Eric Michaud

Eric Michaud was at a turning point. A few years into co-owning and helping run Novare Res, Portland’s 10-year-old (!) beer institution that has become internationally famous for its boundary-pushing selection, passion and guidance, the Yarmouth native was missing something.

Novare’s brilliance lies in finding, promoting and explaining beers from all over the world, which express something meaningful about fermentation’s centrality to authentic cultures. But Eric realized that he had no active hand in making any of what Novare Res sold.

“I wanted a place,” he told us, “where I could make anything I wanted.”

That’s what Eric told a lucky dozen Rosemont employees during a recent visit we made to Liquid Riot Bottling Company in downtown Portland. We were there because we love Liquid Riot beers, and wanted to learn more about how and why they do what they do — so that we can tell you about it, both here and in our stores.

Since young adulthood, Eric told us, he had traveled the world — India, Germany, the United Kingdom, Japan — and was fascinated by the brewing and fermentation communities he found.

Inside the downtown Portland Brewery Resto-Bar, with Eric’s brother decorated and furnished with nearly entirely by reclaimed materials.

He interned at a Trappist brewery in Belgium, and then for a full year as a rare Westerner in a Japanese sake brewery. Each new experience increased his desire to share what he was finding with his home communities in southern Maine, and led to Novare Res. Time spent in southern Germany showed him how the best breweries rarely made only beer, but also distilled spirits as well as offered an inn and restaurant; this helped forge his hospitality-centered vision for Liquid Riot.

The maker itch had to be scratched. At Liquid Riot (which began as In’finiti before a host of trademark conflicts led Eric to take the high road and change its name), “We can make everything here. Not only all our beers and distilled products, but soda syrups, bitters, food.”

Liquid Riot’s perspective is part DIY and part what might be called DIT: Do It Together. Eric couldn’t stop enthusing over the open spirit of sharing widespread throughout Maine’s robust brewing culture, but he also explained how thoroughly the facility is a family affair. Eric’s brother did all the carpentry and lighting fixtures at Liquid Riot’s dramatic restaurant, from mostly reclaimed local materials; his brother-in-law does the bonkers can art; his father helped with the build-out.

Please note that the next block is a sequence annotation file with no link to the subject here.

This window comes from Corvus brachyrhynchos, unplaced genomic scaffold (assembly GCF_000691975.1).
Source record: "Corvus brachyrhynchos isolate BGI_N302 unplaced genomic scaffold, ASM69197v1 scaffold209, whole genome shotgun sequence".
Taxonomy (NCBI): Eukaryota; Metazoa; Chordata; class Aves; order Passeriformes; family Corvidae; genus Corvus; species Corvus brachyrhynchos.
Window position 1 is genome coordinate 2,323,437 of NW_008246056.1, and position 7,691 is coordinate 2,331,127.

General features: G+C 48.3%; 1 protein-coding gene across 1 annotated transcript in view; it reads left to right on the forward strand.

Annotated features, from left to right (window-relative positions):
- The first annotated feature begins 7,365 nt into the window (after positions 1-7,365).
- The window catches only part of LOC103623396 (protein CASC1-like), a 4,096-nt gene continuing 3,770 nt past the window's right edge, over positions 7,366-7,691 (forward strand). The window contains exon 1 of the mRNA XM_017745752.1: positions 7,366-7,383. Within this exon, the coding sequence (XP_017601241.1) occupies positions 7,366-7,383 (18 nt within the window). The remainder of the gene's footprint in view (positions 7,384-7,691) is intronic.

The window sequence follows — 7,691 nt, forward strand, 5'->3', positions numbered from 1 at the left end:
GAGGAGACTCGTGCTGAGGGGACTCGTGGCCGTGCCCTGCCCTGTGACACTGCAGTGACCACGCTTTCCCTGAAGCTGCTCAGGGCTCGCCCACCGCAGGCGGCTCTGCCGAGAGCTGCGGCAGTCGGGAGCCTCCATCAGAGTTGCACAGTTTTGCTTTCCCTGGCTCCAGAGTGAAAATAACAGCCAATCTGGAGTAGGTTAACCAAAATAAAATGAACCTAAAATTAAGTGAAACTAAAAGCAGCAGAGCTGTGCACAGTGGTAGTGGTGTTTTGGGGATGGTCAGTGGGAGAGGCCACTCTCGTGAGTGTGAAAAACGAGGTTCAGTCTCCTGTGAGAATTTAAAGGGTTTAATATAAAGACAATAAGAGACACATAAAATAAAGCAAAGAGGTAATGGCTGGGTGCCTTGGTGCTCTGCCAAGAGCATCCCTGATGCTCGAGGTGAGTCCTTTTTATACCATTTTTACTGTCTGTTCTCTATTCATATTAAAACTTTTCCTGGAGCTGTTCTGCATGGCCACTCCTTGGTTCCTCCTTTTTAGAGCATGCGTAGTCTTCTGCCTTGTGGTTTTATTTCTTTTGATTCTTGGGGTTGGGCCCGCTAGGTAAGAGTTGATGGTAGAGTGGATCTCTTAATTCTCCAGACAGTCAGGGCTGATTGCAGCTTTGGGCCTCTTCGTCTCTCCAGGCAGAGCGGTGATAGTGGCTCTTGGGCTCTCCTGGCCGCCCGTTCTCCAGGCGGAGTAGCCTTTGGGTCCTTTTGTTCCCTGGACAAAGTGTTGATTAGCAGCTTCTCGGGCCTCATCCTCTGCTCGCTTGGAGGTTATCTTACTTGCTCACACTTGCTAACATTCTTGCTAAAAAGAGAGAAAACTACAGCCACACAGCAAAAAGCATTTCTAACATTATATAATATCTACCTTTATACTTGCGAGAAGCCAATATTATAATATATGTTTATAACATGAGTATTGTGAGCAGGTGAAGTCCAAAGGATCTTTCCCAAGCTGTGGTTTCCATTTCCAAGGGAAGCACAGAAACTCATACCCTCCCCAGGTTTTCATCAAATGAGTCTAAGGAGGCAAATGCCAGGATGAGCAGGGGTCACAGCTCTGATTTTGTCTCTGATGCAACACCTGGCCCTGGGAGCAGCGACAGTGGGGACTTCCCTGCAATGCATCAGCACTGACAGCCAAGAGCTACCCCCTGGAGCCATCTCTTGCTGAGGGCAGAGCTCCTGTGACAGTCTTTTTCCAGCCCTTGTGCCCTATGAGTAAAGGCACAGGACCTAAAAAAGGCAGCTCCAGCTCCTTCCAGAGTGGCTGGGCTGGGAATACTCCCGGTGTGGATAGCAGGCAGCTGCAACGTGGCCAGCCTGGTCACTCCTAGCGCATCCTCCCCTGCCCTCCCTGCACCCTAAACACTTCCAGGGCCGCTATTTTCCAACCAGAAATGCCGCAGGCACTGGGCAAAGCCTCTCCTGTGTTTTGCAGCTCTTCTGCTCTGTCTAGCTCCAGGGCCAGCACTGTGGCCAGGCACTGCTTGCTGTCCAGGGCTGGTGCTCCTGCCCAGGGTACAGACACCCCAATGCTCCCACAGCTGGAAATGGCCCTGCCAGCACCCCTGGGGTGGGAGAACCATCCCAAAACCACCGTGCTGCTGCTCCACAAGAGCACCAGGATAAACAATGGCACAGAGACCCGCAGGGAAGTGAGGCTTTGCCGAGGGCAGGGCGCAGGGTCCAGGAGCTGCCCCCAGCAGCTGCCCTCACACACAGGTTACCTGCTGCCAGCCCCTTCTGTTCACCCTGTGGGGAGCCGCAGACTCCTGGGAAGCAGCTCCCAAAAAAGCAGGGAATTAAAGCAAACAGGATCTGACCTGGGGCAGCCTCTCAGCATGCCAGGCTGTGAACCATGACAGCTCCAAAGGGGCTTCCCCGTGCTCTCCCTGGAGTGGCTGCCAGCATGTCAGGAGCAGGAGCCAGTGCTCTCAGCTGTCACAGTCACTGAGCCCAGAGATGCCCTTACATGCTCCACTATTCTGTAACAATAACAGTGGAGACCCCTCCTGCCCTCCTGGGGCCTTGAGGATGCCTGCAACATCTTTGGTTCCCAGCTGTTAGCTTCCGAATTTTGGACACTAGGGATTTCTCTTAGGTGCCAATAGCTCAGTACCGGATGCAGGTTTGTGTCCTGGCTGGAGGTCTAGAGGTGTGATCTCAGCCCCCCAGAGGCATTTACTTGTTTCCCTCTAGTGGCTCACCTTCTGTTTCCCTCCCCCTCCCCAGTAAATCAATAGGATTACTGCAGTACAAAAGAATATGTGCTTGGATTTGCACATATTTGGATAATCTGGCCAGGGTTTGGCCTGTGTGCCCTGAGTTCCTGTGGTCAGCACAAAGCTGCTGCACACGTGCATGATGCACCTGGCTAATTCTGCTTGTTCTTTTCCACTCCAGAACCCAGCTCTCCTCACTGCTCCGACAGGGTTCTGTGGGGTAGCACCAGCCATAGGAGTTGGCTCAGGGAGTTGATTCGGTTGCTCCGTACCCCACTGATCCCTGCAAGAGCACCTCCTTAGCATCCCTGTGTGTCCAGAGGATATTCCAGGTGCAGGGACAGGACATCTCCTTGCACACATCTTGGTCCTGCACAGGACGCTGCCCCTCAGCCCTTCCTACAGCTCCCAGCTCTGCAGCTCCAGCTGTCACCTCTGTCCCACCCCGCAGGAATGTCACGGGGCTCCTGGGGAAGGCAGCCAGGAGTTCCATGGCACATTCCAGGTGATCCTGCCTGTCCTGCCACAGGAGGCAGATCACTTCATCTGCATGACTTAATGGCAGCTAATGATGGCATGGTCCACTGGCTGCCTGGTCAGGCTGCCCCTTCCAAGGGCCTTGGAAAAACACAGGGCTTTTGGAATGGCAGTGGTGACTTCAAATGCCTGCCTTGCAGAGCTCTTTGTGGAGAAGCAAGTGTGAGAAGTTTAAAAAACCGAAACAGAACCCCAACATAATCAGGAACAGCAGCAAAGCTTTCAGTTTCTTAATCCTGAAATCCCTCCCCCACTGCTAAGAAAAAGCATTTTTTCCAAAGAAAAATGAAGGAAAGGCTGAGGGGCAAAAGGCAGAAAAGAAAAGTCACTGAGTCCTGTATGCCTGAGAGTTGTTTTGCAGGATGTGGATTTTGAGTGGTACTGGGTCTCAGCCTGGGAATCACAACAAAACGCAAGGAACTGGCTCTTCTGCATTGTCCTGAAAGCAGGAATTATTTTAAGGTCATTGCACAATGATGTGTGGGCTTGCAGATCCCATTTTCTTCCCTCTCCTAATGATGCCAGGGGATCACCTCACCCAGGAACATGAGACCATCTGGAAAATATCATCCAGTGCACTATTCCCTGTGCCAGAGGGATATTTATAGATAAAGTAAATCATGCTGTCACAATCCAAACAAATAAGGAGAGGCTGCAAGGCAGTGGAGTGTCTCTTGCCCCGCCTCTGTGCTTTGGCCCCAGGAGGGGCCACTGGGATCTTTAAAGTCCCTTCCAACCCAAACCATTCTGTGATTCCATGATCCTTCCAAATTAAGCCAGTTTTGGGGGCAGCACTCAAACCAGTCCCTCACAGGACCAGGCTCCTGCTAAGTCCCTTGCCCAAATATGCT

Just a few of the Liquid Riot beers that you can find at your neighborhood Rosemont

The beer perspective at Liquid Riot is internationalist, catholic, big-picture. There are 16 taps active at any one time (overall, sales are roughly 60 percent on-premise, 40 percent sold at retail), representing the learned staff’s love for everything from Belgian to British to German and beyond. In the past year alone, Eric told us, Liquid Riot registered 110 different labels!

Most breweries use only two or three different yeast strains; Liquid Riot uses dozens. Wild yeasts — Lactobacillus, Brettanomyces and many more are active and prevalent at the brewery — are extremely important to Eric and his staff. Most brewers who are geared toward high, consistent production buy fewer varieties of grain, even when they produce many beer styles. Liquid Riot sources grains from regions all over the world, targeting each toward the region and style that inspired the particular beer. The German-built brewery has a relatively small 10-hectoliter capacity, and produces only 260 gallons per batch.

The barrel room, home to vessels that previously lived for Bourbon, wine, Sherry, Port, and tequila, has seen increasing use lately, too. One of the highlights of our visit was getting to taste the extraordinary God of War and Walter Wit straight from barrels, and then having Eric explain how they’ll develop in the coming months before canning, bottling and tap release.

There’s also Liquid Riot’s distilling wing, though Rosemont is not permitted to sell the products. (But hell yeah we got to taste them!) These are super high quality, all made from only domestic grain, as much local as possible. “Historically,” Eric told us, “Scotch, for example, was a way to make magic out of, honestly, pretty crappy initial raw material. We’re trying to make magic right off the bat, with high-quality grains and meticulously clean, precise processes.”

For those, as well as a broad and ever-changing selection of exceptional beers (and, by the way, really terrific food), you’ll need to head down to Liquid Riot itself on Commercial Street. But make sure to pick up some great canned brews at any Rosemont Market, and ask us to tell you more about this wonderful family business that has contributed so much to the area’s culture.

Eric telling his story to the Rosemont Crew

Touring the fermentation tanks

A look into the barrel room